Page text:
8 Common Bank Fees to Avoid
Do not pay more for your banking transactions than necessary.
- There are many different financial institutions to choose from when opening a bank account.
- However, some banks charge more fees than others.
- Fees to avoid include account maintenance and paying personal checks.
You need a bank account to handle a lot of financial transactions, but they can be expensive if you’re facing a lot of charges for your account. To make sure you don’t pay more than necessary, be on the lookout for these common bank charges to avoid.
1. Account maintenance
Account maintenance fees are only charged for opening your account. They usually add up to a few dollars a month, but it can add up. You often have the option of avoiding them by meeting certain conditions, such as depositing money directly into your account.
If you can meet the requirements for a fee waiver, account maintenance fees aren’t the end of the world. But in general, you don’t want to commit to paying a monthly fee forever just to be a customer of a particular bank, unless the financial institution offers some other very generous perk to offset this unnecessary cost.
2. Minimum Balance
A minimum balance fee is charged if you do not maintain a certain balance in your account. You will need to know how they calculate your balance for these purposes. For example, some banks look at your average daily balance, so you should keep money in your account regularly throughout the month.
If you are unsure whether you can meet a bank’s minimum balance requirements, do not open an account with these fees. You’ll also want to make sure you’re okay with tying up as much money in your checking account as you could possibly use for other things.
ATM fees are charged when you use an ATM outside your bank’s network. You could be charged by both your bank and the foreign ATM. Look for a bank that offers a large network of ATMs to avoid these fees. Or find a bank that reimburses you for using out-of-network ATMs.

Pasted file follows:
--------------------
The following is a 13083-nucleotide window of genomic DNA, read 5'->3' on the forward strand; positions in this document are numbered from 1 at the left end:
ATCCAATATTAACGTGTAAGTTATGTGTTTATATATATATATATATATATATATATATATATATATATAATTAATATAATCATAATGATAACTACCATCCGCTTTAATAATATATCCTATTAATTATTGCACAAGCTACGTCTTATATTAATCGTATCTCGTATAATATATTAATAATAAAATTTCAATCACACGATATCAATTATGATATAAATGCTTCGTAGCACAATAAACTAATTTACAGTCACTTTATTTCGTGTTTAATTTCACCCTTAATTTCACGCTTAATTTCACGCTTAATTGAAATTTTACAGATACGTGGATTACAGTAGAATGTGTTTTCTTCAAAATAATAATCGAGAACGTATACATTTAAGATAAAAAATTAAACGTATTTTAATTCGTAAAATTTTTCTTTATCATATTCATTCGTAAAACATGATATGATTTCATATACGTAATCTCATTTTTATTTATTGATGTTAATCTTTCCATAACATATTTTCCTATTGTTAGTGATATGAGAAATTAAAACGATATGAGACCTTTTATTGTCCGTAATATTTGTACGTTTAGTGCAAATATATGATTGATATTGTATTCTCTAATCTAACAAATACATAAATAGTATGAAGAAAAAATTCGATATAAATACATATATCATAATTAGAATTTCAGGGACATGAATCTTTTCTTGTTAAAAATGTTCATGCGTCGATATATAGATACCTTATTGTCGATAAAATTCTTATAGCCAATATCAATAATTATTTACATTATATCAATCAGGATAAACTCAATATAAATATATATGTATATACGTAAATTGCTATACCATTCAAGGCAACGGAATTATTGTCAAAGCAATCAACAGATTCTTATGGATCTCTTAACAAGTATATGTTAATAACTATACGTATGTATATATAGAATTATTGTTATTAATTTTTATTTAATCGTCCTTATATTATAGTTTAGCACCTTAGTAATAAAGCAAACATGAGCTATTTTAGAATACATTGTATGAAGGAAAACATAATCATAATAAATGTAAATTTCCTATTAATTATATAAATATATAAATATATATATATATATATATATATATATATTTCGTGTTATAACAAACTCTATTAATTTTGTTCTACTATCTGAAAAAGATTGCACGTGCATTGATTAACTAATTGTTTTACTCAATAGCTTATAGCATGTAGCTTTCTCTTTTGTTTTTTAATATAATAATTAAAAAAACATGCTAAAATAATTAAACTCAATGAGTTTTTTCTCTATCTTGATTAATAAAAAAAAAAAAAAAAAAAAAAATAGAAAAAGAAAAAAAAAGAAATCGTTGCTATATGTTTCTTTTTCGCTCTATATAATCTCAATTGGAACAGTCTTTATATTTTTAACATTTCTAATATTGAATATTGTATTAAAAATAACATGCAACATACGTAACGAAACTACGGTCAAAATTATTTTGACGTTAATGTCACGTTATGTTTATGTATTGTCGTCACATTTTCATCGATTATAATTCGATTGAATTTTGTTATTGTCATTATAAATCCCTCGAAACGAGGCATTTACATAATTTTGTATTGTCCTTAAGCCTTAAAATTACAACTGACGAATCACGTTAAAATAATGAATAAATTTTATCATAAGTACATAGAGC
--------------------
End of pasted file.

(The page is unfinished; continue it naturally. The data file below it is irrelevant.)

Overdraft fees are charged if you try to access more money in your account than you have. For example, if you have $20 in the account and you try to use your debit card to make a $25 purchase, you could be hit with overdraft charges. These fees are very expensive. Try to keep a cushion in your account to avoid accidentally letting your balance drop too low, or consider using a bank that doesn’t charge overdraft fees.
5. Costs of returned items
A returned item fee, or an insufficient funds fee (NSF), is charged when you bounce a check and it should be returned uncashed. You will be charged by your bank and the store where you issued the check often charges you as well. These fees are also expensive, so keep track of your checkbook and try to keep a cushion in your account to avoid these fees.
6. Foreign operations
Banks often charge fees when you use your debit card to make charges or access money abroad. This can increase the expense of your trip, so find out if your bank will charge you. If so, consider taking a foreign credit card to make purchases instead, as many credit cards do not charge foreign transaction fees.
7. Transfer fees
Most banks charge wire transfer fees if you transfer money electronically using certain methods. Find out when and how these fees are charged. If you need to transfer money by wire transfer, you may not be able to do anything about these fees if your bank imposes them.
8. Personal checks
Finally, your bank may charge you for ordering personal checks. However, you don’t have to order checks through your bank – you can get your account and routing number and order from anywhere. Some banks also offer free checks.
By making sure you factor in all of these fees when opening an account, you can minimize what you pay for your banking relationship and keep more money in your pocket.
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